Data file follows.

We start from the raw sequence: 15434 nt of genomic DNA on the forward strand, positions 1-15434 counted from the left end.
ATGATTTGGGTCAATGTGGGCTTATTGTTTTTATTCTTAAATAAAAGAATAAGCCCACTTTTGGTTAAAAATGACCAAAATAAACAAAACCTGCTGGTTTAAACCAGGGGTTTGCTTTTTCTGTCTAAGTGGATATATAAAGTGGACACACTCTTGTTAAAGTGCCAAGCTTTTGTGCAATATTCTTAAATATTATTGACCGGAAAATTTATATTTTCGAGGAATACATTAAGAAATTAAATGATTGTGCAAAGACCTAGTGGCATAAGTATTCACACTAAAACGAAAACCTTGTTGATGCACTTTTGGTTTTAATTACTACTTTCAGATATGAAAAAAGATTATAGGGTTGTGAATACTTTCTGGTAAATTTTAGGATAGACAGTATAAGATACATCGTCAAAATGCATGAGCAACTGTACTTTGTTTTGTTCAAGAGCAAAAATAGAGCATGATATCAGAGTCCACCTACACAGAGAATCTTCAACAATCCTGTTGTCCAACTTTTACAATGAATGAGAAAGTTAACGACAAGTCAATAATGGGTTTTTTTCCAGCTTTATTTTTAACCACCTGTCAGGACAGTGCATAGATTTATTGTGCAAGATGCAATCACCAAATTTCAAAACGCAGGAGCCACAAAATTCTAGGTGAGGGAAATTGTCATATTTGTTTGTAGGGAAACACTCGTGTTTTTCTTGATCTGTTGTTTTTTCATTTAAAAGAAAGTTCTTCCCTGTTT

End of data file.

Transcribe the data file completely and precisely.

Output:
We start from the raw sequence: 15434 nt of genomic DNA on the forward strand, positions 1-15434 counted from the left end.
ATGATTTGGGTCAATGTGGGCTTATTGTTTTTATTCTTAAATAAAAGAATAAGCCCACTTTTGGTTAAAAATGACCAAAATAAACAAAACCTGCTGGTTTAAACCAGGGGTTTGCTTTTTCTGTCTAAGTGGATATATAAAGTGGACACACTCTTGTTAAAGTGCCAAGCTTTTGTGCAATATTCTTAAATATTATTGACCGGAAAATTTATATTTTCGAGGAATACATTAAGAAATTAAATGATTGTGCAAAGACCTAGTGGCATAAGTATTCACACTAAAACGAAAACCTTGTTGATGCACTTTTGGTTTTAATTACTACTTTCAGATATGAAAAAAGATTATAGGGTTGTGAATACTTTCTGGTAAATTTTAGGATAGACAGTATAAGATACATCGTCAAAATGCATGAGCAACTGTACTTTGTTTTGTTCAAGAGCAAAAATAGAGCATGATATCAGAGTCCACCTACACAGAGAATCTTCAACAATCCTGTTGTCCAACTTTTACAATGAATGAGAAAGTTAACGACAAGTCAATAATGGGTTTTTTTCCAGCTTTATTTTTAACCACCTGTCAGGACAGTGCATAGATTTATTGTGCAAGATGCAATCACCAAATTTCAAAACGCAGGAGCCACAAAATTCTAGGTGAGGGAAATTGTCATATTTGTTTGTAGGGAAACACTCGTGTTTTTCTTGATCTGTTGTTTTTTCATTTAAAAGAAAGTTCTTCCCTGTTT